>>> (math.nan,) == (math.nan,)

It’s not exactly that “the IEEE 754 rules don’t apply”, just that tuple comparison does is before == on elements internally. It’s usually a nice optimization but it leads to surprising behavior with NaN.

As for the original proposal, this seems useful and simple to maintain, so I wouldn’t oppose adding it to the standard library. It’s also of course simple to implement yourself (once you know the trick).


Thanks for the clarification. In any case, one cannot rely on this, because there are many NaN values, and at least two of them (quiet and signalling) can regularly be encountered. So I’m +1 for the proposal.

And just to expand, the behavior quickly breaks down if you use different NaNs:

>>> import math
>>> [math.nan] == [math.nan]
>>> [float("nan")] == [float("nan")]
>>> import pickle
>>> [math.nan] == [pickle.loads(pickle.dumps(math.nan))]

It’s not even because there are many distinct NaN values, just that the behavior only applies if it’s the exact same NaN object on both sides: even if the bit pattern is the same, but it’s a different object, the lists won’t be detected as equal.

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Perhaps cache the NaN object internally like small integers, None, True, False, ..., etc. then?

There isn’t a single NaN object though, that’s the problem.

But what’s wrong with refactoring both float('nan') and math.nan (and perhaps even numpy.nan) to make them always return the very same object?

You could argue that there should be only one object of float("1.0") since it carries no other information, but NaNs carry additional payload, and there’s a good reash they aren’t equal to each other or even themselves.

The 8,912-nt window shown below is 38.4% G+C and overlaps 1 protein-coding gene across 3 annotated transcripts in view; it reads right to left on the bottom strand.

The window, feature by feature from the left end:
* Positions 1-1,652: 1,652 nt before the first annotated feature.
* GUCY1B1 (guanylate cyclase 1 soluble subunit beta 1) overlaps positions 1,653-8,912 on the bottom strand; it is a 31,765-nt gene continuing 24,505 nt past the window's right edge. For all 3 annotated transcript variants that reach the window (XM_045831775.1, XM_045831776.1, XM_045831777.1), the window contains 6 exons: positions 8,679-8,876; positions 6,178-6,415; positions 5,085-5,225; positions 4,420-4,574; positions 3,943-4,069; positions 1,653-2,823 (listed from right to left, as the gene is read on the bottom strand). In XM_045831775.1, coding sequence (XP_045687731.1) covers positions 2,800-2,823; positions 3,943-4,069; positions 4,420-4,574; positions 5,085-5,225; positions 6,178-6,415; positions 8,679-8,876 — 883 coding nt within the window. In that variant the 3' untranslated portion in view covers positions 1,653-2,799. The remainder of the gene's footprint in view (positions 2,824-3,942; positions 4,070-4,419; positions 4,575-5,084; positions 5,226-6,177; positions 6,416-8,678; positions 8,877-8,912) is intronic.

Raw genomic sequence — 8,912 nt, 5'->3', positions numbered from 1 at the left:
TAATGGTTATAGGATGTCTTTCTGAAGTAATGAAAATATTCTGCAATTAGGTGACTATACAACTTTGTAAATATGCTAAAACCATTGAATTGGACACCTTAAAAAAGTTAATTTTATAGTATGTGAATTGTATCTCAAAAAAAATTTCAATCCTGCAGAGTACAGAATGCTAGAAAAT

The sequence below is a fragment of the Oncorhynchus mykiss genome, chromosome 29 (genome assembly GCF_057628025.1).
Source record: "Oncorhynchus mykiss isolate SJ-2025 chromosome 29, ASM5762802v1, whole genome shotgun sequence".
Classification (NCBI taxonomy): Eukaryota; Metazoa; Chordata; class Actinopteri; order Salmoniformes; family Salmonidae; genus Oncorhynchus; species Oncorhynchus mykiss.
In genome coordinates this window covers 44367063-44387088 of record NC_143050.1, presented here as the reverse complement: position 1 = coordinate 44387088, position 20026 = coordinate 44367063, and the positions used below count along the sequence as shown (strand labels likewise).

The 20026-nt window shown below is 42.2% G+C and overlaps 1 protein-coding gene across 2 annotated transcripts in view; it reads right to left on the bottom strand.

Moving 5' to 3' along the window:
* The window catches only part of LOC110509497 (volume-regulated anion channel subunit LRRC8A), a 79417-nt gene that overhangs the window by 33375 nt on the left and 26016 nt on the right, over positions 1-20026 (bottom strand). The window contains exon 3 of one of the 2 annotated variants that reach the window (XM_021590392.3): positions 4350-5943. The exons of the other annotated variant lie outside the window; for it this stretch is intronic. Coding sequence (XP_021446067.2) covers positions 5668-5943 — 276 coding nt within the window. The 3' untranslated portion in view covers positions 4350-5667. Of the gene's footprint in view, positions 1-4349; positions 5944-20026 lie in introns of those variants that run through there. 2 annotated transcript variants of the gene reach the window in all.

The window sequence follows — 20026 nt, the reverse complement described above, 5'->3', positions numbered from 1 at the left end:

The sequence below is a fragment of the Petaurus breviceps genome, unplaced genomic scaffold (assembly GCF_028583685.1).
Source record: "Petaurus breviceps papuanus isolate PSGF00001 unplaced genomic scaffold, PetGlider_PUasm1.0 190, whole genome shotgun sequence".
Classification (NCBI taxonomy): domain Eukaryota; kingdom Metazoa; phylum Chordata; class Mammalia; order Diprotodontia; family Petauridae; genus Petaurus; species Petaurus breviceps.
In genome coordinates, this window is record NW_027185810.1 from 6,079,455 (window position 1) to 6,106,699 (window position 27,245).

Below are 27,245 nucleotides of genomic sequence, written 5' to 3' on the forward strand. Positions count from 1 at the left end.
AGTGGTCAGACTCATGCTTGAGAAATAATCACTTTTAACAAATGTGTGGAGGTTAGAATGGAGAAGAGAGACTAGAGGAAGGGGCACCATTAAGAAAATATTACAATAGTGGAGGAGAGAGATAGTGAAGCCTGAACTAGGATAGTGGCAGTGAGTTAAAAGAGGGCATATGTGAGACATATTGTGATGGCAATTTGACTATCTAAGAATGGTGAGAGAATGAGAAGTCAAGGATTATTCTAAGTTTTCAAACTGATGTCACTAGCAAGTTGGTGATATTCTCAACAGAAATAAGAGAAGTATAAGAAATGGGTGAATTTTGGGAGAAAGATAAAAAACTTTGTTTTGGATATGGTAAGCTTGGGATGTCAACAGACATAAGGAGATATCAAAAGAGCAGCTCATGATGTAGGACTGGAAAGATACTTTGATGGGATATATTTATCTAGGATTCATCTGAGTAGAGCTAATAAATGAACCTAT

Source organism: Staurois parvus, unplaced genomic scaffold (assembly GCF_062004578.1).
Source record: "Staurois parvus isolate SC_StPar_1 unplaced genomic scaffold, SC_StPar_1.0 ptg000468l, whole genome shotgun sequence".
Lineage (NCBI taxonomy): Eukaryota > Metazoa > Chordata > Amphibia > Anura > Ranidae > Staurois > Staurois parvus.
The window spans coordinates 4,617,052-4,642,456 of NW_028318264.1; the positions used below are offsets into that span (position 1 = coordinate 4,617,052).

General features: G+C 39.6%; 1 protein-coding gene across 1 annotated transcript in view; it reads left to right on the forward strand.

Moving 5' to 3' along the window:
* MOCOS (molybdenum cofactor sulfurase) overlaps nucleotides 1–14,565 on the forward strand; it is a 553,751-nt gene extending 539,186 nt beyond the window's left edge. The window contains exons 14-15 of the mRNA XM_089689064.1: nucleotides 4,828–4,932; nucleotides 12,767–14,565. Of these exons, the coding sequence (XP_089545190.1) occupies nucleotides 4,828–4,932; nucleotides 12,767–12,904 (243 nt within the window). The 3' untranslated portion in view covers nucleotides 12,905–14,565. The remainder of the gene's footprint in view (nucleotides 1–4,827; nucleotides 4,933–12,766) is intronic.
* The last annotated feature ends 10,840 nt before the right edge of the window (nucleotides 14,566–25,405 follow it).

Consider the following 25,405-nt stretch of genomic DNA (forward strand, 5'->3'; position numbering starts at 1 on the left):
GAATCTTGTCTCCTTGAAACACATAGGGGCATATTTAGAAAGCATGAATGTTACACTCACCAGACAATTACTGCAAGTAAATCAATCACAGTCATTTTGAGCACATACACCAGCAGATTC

I suppose you could have a “singleton NaN” object, but the problem is, that would then fail to match against any OTHER NaN object.

This is a problem of testing, so I would expect that the solution should be capable of handling any NaN that a function might return. Let’s say that spam(1, 2, -3) ought to return NaN. You need to write a test that ensures that it returns NaN. You can’t afford to have it fail to match when the function did the right thing. So a magic NaN needs to consider itself to be a match to any NaN object.

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My point is that we should elevate NaN to the same level as True, such that all expressions that produce NaN should share the same identity, so that developers can simply use the is operator to check if a value is NaN.

In other words, we want this to be True:

float('inf') - float('inf') is float('nan')

in the same vein as:

(1 == 1) is True # True

Once NaN is interned, Mock.assert_called_with would automatically work with NaN because it uses tuple equivalence to compare calls:

And tuple equivalence already prioritizes identity equivalence over value equivalence:

nan = float('nan')
print(nan == nan) # outputs False
print((nan,) == (nan,)) # outputs True

That isn’t true of any other floats though, and it’s not even guaranteed to be true for integers. (It does happen to be for small ones in CPython.) Are you asking for this to also be true?

float("5.0") - float("3.0") is float("2.0")

Because if not, then why is NaN, which specifically has different values that are all NaN, special?

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Because NaN is special and should’ve been a singleton to begin with. No other float shares the same quality of returning False when comparing to itself on value equivalence. That quality alone makes it deserve a special-cased treatment.

And more importantly, making float('inf') - float('inf') is float('nan') true solves a real-world problem. Making float("5.0") - float("3.0") is float("2.0") true solves nothing because float("5.0") - float("3.0") == float("2.0") is true already.

I can see the argument that infinity should be a singleton (and negative infinity another singleton), but NaN shouldn’t be one on the basis of its IEEE 754 comparison behaviour. What that DOES justify is different behaviour in a testing context, which is what’s being discussed here. It doesn’t justify being a singleton object.